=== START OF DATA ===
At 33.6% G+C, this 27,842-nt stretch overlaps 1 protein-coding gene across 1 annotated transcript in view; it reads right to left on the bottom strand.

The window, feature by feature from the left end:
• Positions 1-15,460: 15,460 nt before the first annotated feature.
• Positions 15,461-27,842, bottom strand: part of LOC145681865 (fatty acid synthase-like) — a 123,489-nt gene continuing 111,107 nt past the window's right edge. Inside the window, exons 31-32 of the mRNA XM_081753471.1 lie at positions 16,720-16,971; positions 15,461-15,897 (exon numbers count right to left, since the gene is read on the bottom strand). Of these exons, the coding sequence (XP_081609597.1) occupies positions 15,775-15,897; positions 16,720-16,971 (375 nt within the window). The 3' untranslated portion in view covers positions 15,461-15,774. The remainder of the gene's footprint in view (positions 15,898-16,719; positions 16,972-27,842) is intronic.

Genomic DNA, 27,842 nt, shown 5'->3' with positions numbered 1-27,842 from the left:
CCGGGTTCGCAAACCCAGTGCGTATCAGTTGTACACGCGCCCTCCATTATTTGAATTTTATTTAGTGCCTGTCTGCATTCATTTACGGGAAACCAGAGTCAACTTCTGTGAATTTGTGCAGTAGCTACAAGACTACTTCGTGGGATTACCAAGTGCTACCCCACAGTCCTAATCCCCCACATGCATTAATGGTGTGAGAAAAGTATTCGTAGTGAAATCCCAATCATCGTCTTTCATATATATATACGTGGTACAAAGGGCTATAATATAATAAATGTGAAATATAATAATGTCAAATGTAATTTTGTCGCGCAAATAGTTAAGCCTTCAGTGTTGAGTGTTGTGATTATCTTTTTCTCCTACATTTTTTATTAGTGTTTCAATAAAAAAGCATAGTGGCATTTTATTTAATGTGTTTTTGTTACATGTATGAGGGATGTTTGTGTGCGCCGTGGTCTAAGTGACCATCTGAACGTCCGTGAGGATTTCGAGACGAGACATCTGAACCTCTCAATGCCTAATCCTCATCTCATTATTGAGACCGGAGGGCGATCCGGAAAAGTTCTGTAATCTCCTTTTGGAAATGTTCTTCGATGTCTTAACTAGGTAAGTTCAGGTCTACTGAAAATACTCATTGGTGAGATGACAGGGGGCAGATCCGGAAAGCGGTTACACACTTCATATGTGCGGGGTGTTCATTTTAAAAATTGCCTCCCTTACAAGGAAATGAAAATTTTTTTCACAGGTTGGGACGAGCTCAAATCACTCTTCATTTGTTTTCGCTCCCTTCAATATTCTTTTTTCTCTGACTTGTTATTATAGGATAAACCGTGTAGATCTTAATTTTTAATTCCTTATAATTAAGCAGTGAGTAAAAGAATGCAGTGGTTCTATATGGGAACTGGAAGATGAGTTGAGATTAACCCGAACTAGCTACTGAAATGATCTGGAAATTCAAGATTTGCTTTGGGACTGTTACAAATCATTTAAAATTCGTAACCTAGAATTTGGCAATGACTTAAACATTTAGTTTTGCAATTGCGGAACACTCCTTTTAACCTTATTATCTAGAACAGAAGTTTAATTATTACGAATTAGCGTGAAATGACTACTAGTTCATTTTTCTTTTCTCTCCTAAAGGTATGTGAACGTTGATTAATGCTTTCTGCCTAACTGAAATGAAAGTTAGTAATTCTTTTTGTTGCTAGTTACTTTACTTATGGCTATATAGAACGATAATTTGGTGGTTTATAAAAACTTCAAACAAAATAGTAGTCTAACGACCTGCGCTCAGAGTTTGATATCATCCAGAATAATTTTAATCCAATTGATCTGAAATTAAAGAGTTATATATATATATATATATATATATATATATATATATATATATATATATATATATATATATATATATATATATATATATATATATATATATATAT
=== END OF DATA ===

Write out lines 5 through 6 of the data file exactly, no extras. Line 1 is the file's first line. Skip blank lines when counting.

Genomic DNA, 27,842 nt, shown 5'->3' with positions numbered 1-27,842 from the left:
CCGGGTTCGCAAACCCAGTGCGTATCAGTTGTACACGCGCCCTCCATTATTTGAATTTTATTTAGTGCCTGTCTGCATTCATTTACGGGAAACCAGAGTCAACTTCTGTGAATTTGTGCAGTAGCTACAAGACTACTTCGTGGGATTACCAAGTGCTACCCCACAGTCCTAATCCCCCACATGCATTAATGGTGTGAGAAAAGTATTCGTAGTGAAATCCCAATCATCGTCTTTCATATATATATACGTGGTACAAAGGGCTATAATATAATAAATGTGAAATATAATAATGTCAAATGTAATTTTGTCGCGCAAATAGTTAAGCCTTCAGTGTTGAGTGTTGTGATTATCTTTTTCTCCTACATTTTTTATTAGTGTTTCAATAAAAAAGCATAGTGGCATTTTATTTAATGTGTTTTTGTTACATGTATGAGGGATGTTTGTGTGCGCCGTGGTCTAAGTGACCATCTGAACGTCCGTGAGGATTTCGAGACGAGACATCTGAACCTCTCAATGCCTAATCCTCATCTCATTATTGAGACCGGAGGGCGATCCGGAAAAGTTCTGTAATCTCCTTTTGGAAATGTTCTTCGATGTCTTAACTAGGTAAGTTCAGGTCTACTGAAAATACTCATTGGTGAGATGACAGGGGGCAGATCCGGAAAGCGGTTACACACTTCATATGTGCGGGGTGTTCATTTTAAAAATTGCCTCCCTTACAAGGAAATGAAAATTTTTTTCACAGGTTGGGACGAGCTCAAATCACTCTTCATTTGTTTTCGCTCCCTTCAATATTCTTTTTTCTCTGACTTGTTATTATAGGATAAACCGTGTAGATCTTAATTTTTAATTCCTTATAATTAAGCAGTGAGTAAAAGAATGCAGTGGTTCTATATGGGAACTGGAAGATGAGTTGAGATTAACCCGAACTAGCTACTGAAATGATCTGGAAATTCAAGATTTGCTTTGGGACTGTTACAAATCATTTAAAATTCGTAACCTAGAATTTGGCAATGACTTAAACATTTAGTTTTGCAATTGCGGAACACTCCTTTTAACCTTATTATCTAGAACAGAAGTTTAATTATTACGAATTAGCGTGAAATGACTACTAGTTCATTTTTCTTTTCTCTCCTAAAGGTATGTGAACGTTGATTAATGCTTTCTGCCTAACTGAAATGAAAGTTAGTAATTCTTTTTGTTGCTAGTTACTTTACTTATGGCTATATAGAACGATAATTTGGTGGTTTATAAAAACTTCAAACAAAATAGTAGTCTAACGACCTGCGCTCAGAGTTTGATATCATCCAGAATAATTTTAATCCAATTGATCTGAAATTAAAGAGTTATATATATATATATATATATATATATATATATATATATATATATATATATATATATATATATATATATATATATATATATATATATATATATAT